Kofi Annan writes about why intervention by the United Nations has variously failed and succeeded
In January 1994, General Roméo Dallaire, commanding United Nations forces in Rwanda, sent the U.N. Department of Peacekeeping Operations (DPKO), of which Kofi Annan was then deputy head, a reliable informant’s warning of imminent genocide; Dallaire concluded, “Peux ce que veux. Allons-y.” — “We can do whatever we want. Let’s go”, meaning all options were open to the U.N. Yet in the next 100 days, 800,000 people were slaughtered, in probably the single greatest act of genocide since the Second World War.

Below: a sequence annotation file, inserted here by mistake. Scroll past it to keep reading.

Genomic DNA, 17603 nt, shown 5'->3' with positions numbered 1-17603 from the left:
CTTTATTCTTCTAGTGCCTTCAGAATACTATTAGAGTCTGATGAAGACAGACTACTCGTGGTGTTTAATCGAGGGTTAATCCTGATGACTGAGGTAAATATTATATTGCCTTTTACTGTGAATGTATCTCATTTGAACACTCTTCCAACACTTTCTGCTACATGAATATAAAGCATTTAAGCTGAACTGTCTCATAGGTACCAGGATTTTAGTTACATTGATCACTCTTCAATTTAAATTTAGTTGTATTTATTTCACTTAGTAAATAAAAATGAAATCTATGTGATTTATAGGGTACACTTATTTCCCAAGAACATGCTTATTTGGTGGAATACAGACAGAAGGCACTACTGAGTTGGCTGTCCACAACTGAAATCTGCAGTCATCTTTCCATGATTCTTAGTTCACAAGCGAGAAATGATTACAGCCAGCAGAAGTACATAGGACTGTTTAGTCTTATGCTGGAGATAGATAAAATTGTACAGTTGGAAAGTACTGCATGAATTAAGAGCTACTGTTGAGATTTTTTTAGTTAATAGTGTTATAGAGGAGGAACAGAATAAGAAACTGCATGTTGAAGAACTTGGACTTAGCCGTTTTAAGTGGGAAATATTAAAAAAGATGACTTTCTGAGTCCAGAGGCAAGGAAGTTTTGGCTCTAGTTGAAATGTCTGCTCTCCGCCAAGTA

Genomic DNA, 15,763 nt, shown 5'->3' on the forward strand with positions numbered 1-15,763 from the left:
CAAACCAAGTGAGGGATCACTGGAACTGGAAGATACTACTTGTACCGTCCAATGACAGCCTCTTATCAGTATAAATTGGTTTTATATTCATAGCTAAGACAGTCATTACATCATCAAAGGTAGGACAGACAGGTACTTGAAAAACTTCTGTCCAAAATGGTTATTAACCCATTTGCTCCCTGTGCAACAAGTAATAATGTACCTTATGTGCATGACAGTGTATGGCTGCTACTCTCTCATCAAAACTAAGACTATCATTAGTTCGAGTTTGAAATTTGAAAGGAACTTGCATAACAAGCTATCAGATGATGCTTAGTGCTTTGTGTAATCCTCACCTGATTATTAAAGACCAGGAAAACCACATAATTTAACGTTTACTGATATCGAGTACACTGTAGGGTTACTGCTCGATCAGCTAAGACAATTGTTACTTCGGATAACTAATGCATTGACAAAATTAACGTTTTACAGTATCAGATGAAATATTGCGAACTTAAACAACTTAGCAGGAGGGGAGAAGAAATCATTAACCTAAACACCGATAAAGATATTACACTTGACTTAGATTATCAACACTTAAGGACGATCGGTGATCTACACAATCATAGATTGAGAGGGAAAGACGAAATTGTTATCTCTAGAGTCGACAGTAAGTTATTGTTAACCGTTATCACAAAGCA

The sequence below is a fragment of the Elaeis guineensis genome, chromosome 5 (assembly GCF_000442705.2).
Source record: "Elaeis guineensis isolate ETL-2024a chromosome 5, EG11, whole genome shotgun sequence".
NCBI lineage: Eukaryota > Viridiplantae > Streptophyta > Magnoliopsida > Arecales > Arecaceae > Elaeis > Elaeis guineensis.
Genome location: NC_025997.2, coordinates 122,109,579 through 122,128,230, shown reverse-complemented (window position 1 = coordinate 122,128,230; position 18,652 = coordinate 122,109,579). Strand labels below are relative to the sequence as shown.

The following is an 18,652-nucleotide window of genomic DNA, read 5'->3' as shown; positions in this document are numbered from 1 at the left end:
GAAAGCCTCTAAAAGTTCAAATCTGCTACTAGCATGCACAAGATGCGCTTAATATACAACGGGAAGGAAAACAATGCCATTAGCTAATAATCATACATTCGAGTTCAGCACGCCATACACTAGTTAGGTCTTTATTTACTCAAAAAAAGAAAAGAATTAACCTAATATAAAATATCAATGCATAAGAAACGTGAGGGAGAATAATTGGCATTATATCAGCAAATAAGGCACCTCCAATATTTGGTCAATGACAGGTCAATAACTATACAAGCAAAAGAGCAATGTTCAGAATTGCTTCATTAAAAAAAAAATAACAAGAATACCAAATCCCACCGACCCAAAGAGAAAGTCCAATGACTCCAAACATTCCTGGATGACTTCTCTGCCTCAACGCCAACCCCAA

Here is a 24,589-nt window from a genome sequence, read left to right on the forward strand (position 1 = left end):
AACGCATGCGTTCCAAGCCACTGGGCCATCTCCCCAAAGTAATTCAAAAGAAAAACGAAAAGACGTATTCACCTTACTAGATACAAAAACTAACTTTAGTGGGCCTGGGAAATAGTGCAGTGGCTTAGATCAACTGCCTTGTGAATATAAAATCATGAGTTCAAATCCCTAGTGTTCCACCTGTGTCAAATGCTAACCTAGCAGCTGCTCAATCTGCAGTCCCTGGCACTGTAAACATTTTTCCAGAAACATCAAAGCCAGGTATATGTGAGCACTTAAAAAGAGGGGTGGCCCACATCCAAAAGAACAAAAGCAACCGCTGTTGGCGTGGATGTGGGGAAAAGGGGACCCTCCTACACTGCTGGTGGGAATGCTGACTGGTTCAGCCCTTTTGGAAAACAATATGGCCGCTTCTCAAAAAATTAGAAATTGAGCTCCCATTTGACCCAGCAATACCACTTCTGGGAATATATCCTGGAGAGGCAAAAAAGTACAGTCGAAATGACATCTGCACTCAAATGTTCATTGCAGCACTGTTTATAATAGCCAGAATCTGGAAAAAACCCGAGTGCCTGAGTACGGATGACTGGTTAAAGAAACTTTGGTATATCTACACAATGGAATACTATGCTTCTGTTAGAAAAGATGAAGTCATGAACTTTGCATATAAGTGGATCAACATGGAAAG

Annan, whose 40 years as a U.N. official ended with two terms as Secretary General, is almost painfully honest about why intervention has variously failed and succeeded in what has become one of the Security Council’s main tasks since the U.N. was founded in 1945 — not as a world government but as a forum where superpowers would stalemate one another rather than obliterate all humanity with a paranoid push on a button.
Intervention had to change (…)
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